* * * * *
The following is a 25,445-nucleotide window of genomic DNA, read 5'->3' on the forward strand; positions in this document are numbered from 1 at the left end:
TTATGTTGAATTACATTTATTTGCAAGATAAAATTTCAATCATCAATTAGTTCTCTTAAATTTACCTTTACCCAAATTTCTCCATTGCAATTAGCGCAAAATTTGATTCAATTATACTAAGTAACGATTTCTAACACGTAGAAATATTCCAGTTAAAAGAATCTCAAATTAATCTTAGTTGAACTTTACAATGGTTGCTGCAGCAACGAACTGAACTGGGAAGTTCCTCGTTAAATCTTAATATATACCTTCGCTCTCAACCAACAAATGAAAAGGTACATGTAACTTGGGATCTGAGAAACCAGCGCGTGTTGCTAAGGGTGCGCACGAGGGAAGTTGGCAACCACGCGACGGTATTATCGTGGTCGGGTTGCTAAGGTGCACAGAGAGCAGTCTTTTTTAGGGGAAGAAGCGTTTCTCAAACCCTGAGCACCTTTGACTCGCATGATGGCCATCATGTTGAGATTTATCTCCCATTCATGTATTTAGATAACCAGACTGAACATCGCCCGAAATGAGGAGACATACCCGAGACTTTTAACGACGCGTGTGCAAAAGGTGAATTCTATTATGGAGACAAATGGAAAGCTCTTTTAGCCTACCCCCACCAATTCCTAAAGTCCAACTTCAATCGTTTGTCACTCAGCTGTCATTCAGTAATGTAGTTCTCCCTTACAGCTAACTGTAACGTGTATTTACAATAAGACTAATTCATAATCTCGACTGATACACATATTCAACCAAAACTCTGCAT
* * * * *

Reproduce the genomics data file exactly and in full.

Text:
The following is a 25,445-nucleotide window of genomic DNA, read 5'->3' on the forward strand; positions in this document are numbered from 1 at the left end:
TTATGTTGAATTACATTTATTTGCAAGATAAAATTTCAATCATCAATTAGTTCTCTTAAATTTACCTTTACCCAAATTTCTCCATTGCAATTAGCGCAAAATTTGATTCAATTATACTAAGTAACGATTTCTAACACGTAGAAATATTCCAGTTAAAAGAATCTCAAATTAATCTTAGTTGAACTTTACAATGGTTGCTGCAGCAACGAACTGAACTGGGAAGTTCCTCGTTAAATCTTAATATATACCTTCGCTCTCAACCAACAAATGAAAAGGTACATGTAACTTGGGATCTGAGAAACCAGCGCGTGTTGCTAAGGGTGCGCACGAGGGAAGTTGGCAACCACGCGACGGTATTATCGTGGTCGGGTTGCTAAGGTGCACAGAGAGCAGTCTTTTTTAGGGGAAGAAGCGTTTCTCAAACCCTGAGCACCTTTGACTCGCATGATGGCCATCATGTTGAGATTTATCTCCCATTCATGTATTTAGATAACCAGACTGAACATCGCCCGAAATGAGGAGACATACCCGAGACTTTTAACGACGCGTGTGCAAAAGGTGAATTCTATTATGGAGACAAATGGAAAGCTCTTTTAGCCTACCCCCACCAATTCCTAAAGTCCAACTTCAATCGTTTGTCACTCAGCTGTCATTCAGTAATGTAGTTCTCCCTTACAGCTAACTGTAACGTGTATTTACAATAAGACTAATTCATAATCTCGACTGATACACATATTCAACCAAAACTCTGCAT